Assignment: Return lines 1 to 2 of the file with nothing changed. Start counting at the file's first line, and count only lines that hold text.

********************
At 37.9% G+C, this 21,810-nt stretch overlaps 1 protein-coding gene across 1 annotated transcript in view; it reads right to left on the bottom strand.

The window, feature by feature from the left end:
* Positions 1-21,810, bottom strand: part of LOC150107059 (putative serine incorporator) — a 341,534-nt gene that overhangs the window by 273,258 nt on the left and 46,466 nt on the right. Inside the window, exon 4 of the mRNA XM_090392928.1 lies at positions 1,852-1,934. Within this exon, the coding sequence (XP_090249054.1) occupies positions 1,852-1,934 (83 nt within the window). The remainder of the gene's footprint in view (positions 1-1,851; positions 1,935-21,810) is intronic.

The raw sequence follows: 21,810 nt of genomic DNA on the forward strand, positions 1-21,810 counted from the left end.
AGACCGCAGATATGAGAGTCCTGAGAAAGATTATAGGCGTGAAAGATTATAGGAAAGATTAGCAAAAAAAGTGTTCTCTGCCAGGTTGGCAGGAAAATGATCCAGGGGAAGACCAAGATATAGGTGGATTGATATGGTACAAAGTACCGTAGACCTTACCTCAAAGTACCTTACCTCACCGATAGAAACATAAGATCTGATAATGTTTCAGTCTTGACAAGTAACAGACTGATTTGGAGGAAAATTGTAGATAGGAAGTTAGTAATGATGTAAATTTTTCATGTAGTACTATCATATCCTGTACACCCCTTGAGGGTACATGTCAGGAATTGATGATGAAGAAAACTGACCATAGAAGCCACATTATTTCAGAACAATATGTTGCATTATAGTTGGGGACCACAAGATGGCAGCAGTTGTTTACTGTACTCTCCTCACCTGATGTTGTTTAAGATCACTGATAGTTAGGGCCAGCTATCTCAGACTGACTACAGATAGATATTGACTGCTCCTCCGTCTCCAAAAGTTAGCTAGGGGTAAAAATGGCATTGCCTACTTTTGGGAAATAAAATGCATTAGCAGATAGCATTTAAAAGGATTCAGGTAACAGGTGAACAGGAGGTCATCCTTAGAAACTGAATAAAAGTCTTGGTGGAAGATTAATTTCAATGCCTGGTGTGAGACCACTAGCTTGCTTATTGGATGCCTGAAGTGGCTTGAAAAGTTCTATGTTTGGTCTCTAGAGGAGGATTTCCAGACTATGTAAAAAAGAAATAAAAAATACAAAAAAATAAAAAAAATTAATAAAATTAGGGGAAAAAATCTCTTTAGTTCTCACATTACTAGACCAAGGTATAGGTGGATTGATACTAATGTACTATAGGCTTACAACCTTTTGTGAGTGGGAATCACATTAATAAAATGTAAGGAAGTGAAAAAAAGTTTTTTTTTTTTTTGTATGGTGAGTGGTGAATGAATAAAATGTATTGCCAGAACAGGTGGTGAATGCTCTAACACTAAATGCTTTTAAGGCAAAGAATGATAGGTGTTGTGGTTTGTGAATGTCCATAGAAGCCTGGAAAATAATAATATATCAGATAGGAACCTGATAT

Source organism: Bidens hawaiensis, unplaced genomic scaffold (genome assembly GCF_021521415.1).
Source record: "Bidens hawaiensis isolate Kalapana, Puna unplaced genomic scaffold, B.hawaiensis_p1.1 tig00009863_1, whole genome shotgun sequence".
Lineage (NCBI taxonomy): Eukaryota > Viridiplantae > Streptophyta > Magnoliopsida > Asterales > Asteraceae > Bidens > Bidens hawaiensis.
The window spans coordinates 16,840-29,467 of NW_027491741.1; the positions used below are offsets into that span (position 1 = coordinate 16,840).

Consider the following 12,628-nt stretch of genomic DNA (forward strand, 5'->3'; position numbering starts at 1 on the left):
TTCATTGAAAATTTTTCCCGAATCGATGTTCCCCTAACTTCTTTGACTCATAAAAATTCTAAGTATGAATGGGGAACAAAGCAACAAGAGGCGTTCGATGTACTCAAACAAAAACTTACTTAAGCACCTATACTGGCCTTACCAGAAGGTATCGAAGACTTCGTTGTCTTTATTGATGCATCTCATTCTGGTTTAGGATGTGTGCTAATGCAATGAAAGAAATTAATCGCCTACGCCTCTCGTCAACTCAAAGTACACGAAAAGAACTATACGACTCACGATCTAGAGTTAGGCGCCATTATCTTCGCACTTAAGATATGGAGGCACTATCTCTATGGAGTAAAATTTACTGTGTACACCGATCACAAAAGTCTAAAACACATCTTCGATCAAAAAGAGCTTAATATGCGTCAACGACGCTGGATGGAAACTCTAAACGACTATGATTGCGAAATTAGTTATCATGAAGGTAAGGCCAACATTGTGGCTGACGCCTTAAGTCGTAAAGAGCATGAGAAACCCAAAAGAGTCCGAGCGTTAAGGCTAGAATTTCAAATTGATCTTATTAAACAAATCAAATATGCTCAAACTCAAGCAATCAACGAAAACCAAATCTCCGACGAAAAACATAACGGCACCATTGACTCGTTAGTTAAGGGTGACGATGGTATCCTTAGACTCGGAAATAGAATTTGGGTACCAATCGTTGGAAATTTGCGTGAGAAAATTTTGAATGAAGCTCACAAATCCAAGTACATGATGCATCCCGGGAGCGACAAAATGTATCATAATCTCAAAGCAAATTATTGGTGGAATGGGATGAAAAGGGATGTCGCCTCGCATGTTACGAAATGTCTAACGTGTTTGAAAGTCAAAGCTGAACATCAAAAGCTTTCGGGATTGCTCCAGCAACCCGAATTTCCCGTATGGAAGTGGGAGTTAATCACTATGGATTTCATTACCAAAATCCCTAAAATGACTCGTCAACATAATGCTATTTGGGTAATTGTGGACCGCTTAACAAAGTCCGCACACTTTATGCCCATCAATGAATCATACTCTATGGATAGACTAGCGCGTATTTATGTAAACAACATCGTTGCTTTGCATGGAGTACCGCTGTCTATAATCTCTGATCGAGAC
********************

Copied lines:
At 37.9% G+C, this 21,810-nt stretch overlaps 1 protein-coding gene across 1 annotated transcript in view; it reads right to left on the bottom strand.

The window, feature by feature from the left end: